he[a]rd

March 14, 2014

 

Elvis the bull grazes fields in Mabe, above College Lake. He is a direct descendant of the white cattle that grazed there centuries ago, just after the Black Death hit Penryn in 1349, the year before the Ordinalia was composed at Glasney. 

 

From the first incidence of the disease, at Weymouth, its port of entry on the south coast, it took three years to wipe out half the population of England. Labour became a scarce commodity. Corn ripened then rotted.There were not enough people left alive to sow, to reap and then gather in the harvest. It was easier with a depleted workforce to raise sheep and cattle and it was these sheep and cattle that provided the raw material for the dissemination of ideas, portable ideas, which could be carried round the country, like the plague that had, in a sense, made the spread of these ideas possible.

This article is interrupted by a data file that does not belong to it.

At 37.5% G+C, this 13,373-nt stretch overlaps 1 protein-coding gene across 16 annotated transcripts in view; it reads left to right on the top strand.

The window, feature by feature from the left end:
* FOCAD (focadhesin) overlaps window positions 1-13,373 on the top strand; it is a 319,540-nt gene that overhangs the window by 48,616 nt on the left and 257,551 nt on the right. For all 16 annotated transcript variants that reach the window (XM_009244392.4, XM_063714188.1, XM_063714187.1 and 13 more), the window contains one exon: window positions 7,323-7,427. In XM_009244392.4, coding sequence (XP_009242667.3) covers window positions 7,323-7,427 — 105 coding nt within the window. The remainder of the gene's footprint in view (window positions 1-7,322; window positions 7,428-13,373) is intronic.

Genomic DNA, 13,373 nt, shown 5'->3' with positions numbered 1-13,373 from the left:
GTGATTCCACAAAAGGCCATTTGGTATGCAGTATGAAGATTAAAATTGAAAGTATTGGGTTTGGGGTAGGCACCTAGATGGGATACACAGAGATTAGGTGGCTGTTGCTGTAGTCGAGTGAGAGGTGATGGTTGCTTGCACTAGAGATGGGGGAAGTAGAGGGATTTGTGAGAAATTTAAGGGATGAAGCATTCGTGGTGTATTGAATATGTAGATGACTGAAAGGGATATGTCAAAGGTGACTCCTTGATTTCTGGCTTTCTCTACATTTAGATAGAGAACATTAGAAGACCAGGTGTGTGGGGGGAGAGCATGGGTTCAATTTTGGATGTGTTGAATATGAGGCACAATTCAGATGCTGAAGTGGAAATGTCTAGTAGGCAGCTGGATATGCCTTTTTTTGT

Domesticated animal breeds were smaller in the Middle Ages than they are today. An entire sheepskin provided only two pages for the scriptorium. A herd of cattle needed to be slaughtered to produce the parchment for a single book. Elvis has a dim awareness of this holocaust, a kind of tribal memory of the sacrifice made by his ancestors.

 

Every year on the 29th of December, the feast day of Thomas Beckett, stigmata appear on the hide of Elvis, the white bull. Traces of text from the Glasney cartulary bloom luridly for several weeks before fading in the Spring. When the Black Death reached Cornwall, Trevisa was seven years old. Five individuals perished at Glasney and were buried in a lime filled pit below Glasney playing field. Trevisa was fortunate to survive at all.

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